Sunday, March 27, 2016

Five Approaches to Defining a Christian Movie

What is a Christian movie?  "Christian movie" is not a concrete term with an absolute definition.  It means different things to different people and in different contexts.  I can think of at least five different approaches to defining a Christian movie, four of which are valid, as they look at the movie itself and its content and the fifth definition which is invalid as it looks at the circumstances surrounding the movie and not the actual movie itself.

The first way to define a Christian movie is to ask if it presents or deals with out core evangelical message of accepting Jesus Christ as your personal Lord and Savior or deals with some other explicitly Christian theological teaching.  The great French movie Diary of a Country Priest features a story thread of a woman who must forgive God for the death of her son and be reunited to God.

The second way to define a Christian movie is to ask if it promotes our broad values.  These are things like love thy neighbor, the golden rule, service to the poor and so on.  While these may not be explicitly Christian truths and I understand people's wariness of a watered-down social justice Christianity, these things still fall under the umbrella of Christian truth.  Christ Himself speaks of such things in the Gospels.  This category can include a whole lot of movies, but ultimately, a lot of movies, even ones we wouldn't think of, are at least a little Christian whether they intended to be or not.  Secular society will be hard-pressed to lose its compass entirely.  A great example in this category, although it includes some supernatural elements, is It's a Wonderful Life, which deals with George Bailey's service to the working class and the value of every human life.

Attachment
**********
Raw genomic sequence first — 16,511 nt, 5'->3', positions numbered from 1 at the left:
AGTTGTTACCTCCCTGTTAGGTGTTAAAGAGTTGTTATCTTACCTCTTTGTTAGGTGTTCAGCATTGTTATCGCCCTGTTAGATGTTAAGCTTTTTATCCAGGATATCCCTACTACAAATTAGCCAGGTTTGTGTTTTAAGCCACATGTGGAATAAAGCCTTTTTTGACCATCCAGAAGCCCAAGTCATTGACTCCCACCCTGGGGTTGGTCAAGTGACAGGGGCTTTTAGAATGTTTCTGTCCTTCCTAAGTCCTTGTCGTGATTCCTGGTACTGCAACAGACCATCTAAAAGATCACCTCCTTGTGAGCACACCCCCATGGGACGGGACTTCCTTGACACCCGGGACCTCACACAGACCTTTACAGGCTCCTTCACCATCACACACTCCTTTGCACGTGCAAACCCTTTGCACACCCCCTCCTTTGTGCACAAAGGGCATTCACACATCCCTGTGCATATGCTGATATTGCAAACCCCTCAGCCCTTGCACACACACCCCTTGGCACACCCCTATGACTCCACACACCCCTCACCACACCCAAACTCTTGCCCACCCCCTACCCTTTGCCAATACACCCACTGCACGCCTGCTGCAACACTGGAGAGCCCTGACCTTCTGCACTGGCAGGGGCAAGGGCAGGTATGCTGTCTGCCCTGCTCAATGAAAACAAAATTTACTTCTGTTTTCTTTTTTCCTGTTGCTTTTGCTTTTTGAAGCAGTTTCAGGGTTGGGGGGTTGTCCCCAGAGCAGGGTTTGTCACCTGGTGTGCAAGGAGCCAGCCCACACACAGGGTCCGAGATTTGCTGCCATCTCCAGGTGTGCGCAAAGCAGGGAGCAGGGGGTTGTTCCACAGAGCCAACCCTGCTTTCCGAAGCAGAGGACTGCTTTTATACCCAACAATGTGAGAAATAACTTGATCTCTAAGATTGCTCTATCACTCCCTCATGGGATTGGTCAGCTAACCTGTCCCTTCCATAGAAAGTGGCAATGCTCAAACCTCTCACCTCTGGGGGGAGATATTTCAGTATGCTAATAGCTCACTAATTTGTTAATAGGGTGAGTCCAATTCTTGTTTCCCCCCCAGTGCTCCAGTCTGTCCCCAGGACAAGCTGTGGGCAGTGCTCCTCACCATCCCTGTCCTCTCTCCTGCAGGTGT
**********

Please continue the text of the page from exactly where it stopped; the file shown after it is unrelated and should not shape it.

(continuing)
The third approach is that a movie positively portrays Christianity and Christians.  A lot of older Hollywood movies, even when not primarily religious, were at least set against a Christian backdrop.  Now, many mainstream movies seem to be going in the opposite direction and inorganically secularizing the worlds they create.  One great movie that provides a positive portrayal of a Christian is the Bollywood classic Amar Akbar Anthony.  It tells the story of three young brothers who are separated and raised Hindu, Muslim and Christian.  Anthony Gonsalves rises to be a positive example of a good Christian.

The fourth of the content-based approaches to Christian movies are Christian allegories.  Think of the numerous narratives that contain some sort of Christ-figure.  The further we go back in art, the more we realize that everything secular is secretly somehow an allegory for the sacred.  So many great stories are Christian allegories.  As a less popular example, Superman Returns clearly treats the Man of Steel as a Christ-figure for humanity.

The fifth approach to defining Christian movies is to say a movie made by an officially Christian production company, a church, or made primarily for a Christian audience.  This seems to be what contemporary Americans usually mean by the term.  While this can be an important category to talk about and I have written about it a number of times, it seems wrong to call these Christian movies because we are defining movies by how they were made or their marketing strategy rather than the movies themselves and their content.  Now if they also have Christian content, they can be fairly included.  This mindset has led many Christians to miss a lot of great Christian movies that fit the other categories because they are not advertised through the right channels.  Facing the Giants, a breakout hit with these audiences, is somewhat of a prototype for the modern Christian film industry.

Ultimately, there may be more ways to define a Christian movie, but these five are a start.

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